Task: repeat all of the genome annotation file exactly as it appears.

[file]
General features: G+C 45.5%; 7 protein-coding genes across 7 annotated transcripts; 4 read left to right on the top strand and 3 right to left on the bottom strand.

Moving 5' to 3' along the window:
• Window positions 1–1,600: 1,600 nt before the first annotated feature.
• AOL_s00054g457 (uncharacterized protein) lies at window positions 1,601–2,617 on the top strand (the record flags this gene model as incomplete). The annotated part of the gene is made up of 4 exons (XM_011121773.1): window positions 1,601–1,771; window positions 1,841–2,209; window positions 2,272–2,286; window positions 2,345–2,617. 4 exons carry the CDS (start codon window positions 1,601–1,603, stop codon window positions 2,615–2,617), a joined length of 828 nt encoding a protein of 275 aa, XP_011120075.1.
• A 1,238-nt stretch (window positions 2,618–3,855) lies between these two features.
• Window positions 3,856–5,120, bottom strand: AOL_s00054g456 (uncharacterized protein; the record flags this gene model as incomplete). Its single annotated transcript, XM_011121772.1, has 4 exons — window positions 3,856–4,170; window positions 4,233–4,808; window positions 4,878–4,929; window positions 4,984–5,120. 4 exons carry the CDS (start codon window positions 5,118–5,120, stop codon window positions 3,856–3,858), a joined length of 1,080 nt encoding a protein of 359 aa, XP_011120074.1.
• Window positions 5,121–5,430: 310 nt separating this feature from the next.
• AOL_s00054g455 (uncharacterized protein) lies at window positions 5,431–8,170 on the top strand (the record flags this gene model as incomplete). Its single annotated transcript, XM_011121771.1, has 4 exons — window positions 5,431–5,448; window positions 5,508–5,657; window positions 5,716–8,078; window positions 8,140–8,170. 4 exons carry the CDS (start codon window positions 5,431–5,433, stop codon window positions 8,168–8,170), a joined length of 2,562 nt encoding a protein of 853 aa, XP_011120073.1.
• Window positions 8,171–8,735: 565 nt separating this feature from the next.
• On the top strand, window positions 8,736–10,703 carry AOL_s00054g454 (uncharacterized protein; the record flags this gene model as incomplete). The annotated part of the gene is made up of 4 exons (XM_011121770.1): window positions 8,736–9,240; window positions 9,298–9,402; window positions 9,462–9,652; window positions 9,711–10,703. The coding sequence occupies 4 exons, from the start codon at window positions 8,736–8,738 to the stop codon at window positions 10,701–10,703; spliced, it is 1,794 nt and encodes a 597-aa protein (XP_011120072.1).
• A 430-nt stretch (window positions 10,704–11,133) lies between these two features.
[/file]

General features: G+C 45.5%; 7 protein-coding genes across 7 annotated transcripts; 4 read left to right on the top strand and 3 right to left on the bottom strand.

Moving 5' to 3' along the window:
• Window positions 1–1,600: 1,600 nt before the first annotated feature.
• AOL_s00054g457 (uncharacterized protein) lies at window positions 1,601–2,617 on the top strand (the record flags this gene model as incomplete). The annotated part of the gene is made up of 4 exons (XM_011121773.1): window positions 1,601–1,771; window positions 1,841–2,209; window positions 2,272–2,286; window positions 2,345–2,617. 4 exons carry the CDS (start codon window positions 1,601–1,603, stop codon window positions 2,615–2,617), a joined length of 828 nt encoding a protein of 275 aa, XP_011120075.1.
• A 1,238-nt stretch (window positions 2,618–3,855) lies between these two features.
• Window positions 3,856–5,120, bottom strand: AOL_s00054g456 (uncharacterized protein; the record flags this gene model as incomplete). Its single annotated transcript, XM_011121772.1, has 4 exons — window positions 3,856–4,170; window positions 4,233–4,808; window positions 4,878–4,929; window positions 4,984–5,120. 4 exons carry the CDS (start codon window positions 5,118–5,120, stop codon window positions 3,856–3,858), a joined length of 1,080 nt encoding a protein of 359 aa, XP_011120074.1.
• Window positions 5,121–5,430: 310 nt separating this feature from the next.
• AOL_s00054g455 (uncharacterized protein) lies at window positions 5,431–8,170 on the top strand (the record flags this gene model as incomplete). Its single annotated transcript, XM_011121771.1, has 4 exons — window positions 5,431–5,448; window positions 5,508–5,657; window positions 5,716–8,078; window positions 8,140–8,170. 4 exons carry the CDS (start codon window positions 5,431–5,433, stop codon window positions 8,168–8,170), a joined length of 2,562 nt encoding a protein of 853 aa, XP_011120073.1.
• Window positions 8,171–8,735: 565 nt separating this feature from the next.
• On the top strand, window positions 8,736–10,703 carry AOL_s00054g454 (uncharacterized protein; the record flags this gene model as incomplete). The annotated part of the gene is made up of 4 exons (XM_011121770.1): window positions 8,736–9,240; window positions 9,298–9,402; window positions 9,462–9,652; window positions 9,711–10,703. The coding sequence occupies 4 exons, from the start codon at window positions 8,736–8,738 to the stop codon at window positions 10,701–10,703; spliced, it is 1,794 nt and encodes a 597-aa protein (XP_011120072.1).
• A 430-nt stretch (window positions 10,704–11,133) lies between these two features.